If we build it, will they come?
The tiny village of Big Valley is poised to break ground on a big idea – a tiny homes subdivision.
According to Big Valley CAO Michelle White, the idea began after they were unable to accommodate a request to put a tiny log cabin in one of their residential districts.
As similar calls from people wanting to build homes under 700 square feet continued to come in, Big Valley council decided to explore the tiny house possibilities.
Tiny houses have become a growing phenomenon as the idea of living in homes smaller than 1,000 square feet or even under the 500-square-foot mark, captures the imagination of ordinary people.
A major hurdle has always been finding a place to put them.
Written long before the modern day, tiny home movement took hold, existing land-use bylaws discourage building small.
Small houses are often seen by neighbours as ‘low class’ and many fear they would drive down property values.
Big Valley disagrees.
They plan to build something that’s small but still beautiful.
Council recently drafted an amendment to their municipal land-use bylaw to allow tiny homes of 650 square feet or less to be built in one subdivision.
The idea is straightforward: bring tiny houses together in one place to give unity to the area and a community-type feel.
“From what I understand this will be unique in the province of Alberta.” says White.
“And that’s where we are ahead of the curve,” noted Mayor Asaph Johnson, in a recent interview. “We’ve already had our first reading.”
Steadily gathering steam over the past decade, the tiny house movement is powered by people who want to pare down, get out of debt, consume less and enjoy a simpler lifestyle.
The suggestion that Big Valley’s subdivision would be for retirees is short-sighted.
“This is beyond the snow birds, beyond retirees, it is for people who want to downsize or those who see tiny homes as an affordable first step in the housing market.” stated Johnson.
The kinds of people who want to live in tiny houses are exactly the types of citizens the community needs to thrive.
“We would like to see this village grow, yet keep that small town, neighbourly feel.” Johnson explained
“You get the best of both worlds here; country living, yet only 30 to 45 minutes from city amenities.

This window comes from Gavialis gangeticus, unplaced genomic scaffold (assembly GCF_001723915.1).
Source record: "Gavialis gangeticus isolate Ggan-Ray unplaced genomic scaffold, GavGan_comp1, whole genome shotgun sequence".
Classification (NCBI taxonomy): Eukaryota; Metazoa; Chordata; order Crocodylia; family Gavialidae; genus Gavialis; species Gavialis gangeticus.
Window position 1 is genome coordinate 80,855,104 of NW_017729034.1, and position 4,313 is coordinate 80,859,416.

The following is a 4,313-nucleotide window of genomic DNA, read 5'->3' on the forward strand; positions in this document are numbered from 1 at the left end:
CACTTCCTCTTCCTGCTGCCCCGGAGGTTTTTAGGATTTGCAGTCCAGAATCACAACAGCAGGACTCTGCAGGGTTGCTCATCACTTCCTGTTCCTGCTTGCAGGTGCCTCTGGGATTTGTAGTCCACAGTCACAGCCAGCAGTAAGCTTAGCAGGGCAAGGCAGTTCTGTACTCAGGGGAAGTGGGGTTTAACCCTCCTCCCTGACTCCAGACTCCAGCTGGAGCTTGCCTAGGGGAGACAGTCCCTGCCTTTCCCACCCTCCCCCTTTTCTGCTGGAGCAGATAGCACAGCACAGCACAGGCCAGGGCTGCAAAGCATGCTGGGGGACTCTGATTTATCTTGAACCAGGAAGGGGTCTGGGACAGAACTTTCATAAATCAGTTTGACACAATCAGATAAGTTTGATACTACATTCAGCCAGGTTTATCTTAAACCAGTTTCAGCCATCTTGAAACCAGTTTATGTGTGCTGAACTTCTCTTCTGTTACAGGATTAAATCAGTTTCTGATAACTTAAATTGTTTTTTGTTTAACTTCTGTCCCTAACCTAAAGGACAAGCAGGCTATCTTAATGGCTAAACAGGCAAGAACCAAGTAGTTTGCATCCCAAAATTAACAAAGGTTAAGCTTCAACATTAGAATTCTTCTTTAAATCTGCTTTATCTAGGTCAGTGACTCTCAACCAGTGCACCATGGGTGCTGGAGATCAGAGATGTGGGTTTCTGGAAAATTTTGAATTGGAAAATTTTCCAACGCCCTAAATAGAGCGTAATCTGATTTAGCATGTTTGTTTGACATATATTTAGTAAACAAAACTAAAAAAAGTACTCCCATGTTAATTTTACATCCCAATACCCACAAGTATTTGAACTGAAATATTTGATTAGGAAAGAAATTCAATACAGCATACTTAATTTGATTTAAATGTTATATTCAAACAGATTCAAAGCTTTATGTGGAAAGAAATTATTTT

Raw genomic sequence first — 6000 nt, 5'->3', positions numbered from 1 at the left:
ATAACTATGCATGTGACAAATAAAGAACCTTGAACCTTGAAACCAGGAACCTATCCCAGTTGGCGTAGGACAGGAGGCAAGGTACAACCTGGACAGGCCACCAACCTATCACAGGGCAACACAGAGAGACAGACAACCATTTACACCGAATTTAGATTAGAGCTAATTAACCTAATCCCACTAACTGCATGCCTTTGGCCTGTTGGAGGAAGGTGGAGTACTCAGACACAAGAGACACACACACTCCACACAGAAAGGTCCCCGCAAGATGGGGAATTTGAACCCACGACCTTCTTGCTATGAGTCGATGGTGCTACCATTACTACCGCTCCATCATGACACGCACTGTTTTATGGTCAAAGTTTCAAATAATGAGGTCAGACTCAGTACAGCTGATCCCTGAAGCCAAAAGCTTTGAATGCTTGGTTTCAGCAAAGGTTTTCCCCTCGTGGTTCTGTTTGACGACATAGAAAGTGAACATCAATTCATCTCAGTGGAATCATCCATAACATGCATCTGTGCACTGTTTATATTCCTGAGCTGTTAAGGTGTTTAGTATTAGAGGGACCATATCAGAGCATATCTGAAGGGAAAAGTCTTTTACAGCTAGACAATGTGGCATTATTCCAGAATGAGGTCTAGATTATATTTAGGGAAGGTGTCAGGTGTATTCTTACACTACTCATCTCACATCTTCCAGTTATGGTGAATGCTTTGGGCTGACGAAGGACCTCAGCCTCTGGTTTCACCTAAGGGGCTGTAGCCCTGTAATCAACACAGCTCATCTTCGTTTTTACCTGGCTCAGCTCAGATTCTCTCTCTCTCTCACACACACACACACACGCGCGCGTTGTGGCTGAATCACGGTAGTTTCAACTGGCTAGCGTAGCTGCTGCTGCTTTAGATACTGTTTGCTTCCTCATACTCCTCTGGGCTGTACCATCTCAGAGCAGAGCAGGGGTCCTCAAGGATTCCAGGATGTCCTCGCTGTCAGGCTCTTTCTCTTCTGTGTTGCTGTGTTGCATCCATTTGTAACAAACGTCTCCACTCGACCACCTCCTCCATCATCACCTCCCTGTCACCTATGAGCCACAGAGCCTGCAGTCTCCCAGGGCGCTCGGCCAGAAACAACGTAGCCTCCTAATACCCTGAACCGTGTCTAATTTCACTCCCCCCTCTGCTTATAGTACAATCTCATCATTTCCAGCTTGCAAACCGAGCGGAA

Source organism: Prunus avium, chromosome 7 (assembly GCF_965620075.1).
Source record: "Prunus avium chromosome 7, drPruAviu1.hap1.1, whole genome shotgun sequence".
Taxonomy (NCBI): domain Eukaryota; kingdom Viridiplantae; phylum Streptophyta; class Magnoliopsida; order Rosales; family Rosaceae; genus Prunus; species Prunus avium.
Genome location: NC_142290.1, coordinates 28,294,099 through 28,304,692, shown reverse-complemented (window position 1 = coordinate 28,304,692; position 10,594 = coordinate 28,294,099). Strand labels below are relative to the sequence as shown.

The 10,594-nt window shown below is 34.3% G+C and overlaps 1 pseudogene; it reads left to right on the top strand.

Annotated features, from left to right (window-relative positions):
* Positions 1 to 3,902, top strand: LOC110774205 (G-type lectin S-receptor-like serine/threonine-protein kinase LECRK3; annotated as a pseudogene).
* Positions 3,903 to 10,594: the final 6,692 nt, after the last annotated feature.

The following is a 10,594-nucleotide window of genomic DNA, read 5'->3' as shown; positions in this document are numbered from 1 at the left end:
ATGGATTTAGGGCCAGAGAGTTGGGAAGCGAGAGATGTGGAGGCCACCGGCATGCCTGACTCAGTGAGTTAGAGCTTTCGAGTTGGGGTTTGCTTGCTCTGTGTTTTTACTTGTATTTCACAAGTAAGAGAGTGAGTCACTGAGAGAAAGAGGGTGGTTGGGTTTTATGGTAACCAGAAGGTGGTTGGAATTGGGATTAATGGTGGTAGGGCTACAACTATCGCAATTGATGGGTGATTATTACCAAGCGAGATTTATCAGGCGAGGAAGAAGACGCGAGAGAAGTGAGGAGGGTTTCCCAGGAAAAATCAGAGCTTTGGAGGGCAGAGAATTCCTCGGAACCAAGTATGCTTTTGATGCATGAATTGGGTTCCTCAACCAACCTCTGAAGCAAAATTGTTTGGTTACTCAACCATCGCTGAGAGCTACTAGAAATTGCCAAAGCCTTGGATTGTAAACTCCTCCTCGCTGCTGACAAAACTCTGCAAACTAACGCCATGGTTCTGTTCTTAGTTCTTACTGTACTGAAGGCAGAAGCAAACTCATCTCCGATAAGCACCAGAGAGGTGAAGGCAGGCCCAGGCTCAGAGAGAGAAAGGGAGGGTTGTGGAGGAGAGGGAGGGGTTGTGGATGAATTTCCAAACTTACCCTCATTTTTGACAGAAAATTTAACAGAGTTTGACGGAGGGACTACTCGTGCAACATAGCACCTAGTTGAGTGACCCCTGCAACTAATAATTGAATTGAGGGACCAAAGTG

Many people are moving back to nostalgia, remembering the days when it was safe to…just fill in the blank.
“That’s happening in towns like ours, and we are looking for new families to come and join us.
“More homeowners paying property taxes and utility bills, patronizing local businesses and enrolling their kids in the local school can only be a good thing for this community.”
This dreamed-of subdivision is a ‘field’ just waiting at the south edge of the village.
In 2010 the field was subdivided into large residential lots, but till now it has only been used for grazing horses.
If we build it, they will come.
In order to consider the development a realistic proposition, council originally agreed they would need three interested parties.
Since word got out, over a dozen people have put their names on the official waiting list. That’s over half of the 22 planned lots.
If the timing is right, and council believes it is, they could very well be sold out; then on to round two.
The Big Valley Tiny Homes subdivision was projected to be fully completed in 2018 but if they continue to roll along at the speed they’ve picked up, it could be done by the fall of 2017.
The village will hold a public hearing on April 13.
Destination of Alberta Prairie Railway tours and successfully hosting over 18,000 visitors every year, the “can do” spirit definitely lives in this village of 350.
Johnson states, “If we did not have unity in our council, this would not be flying.
Council is gung-ho for it, we’ve committed to doing it and we’re looking to get it done this year if possible.
I want to see the first building up before the end of 2017.”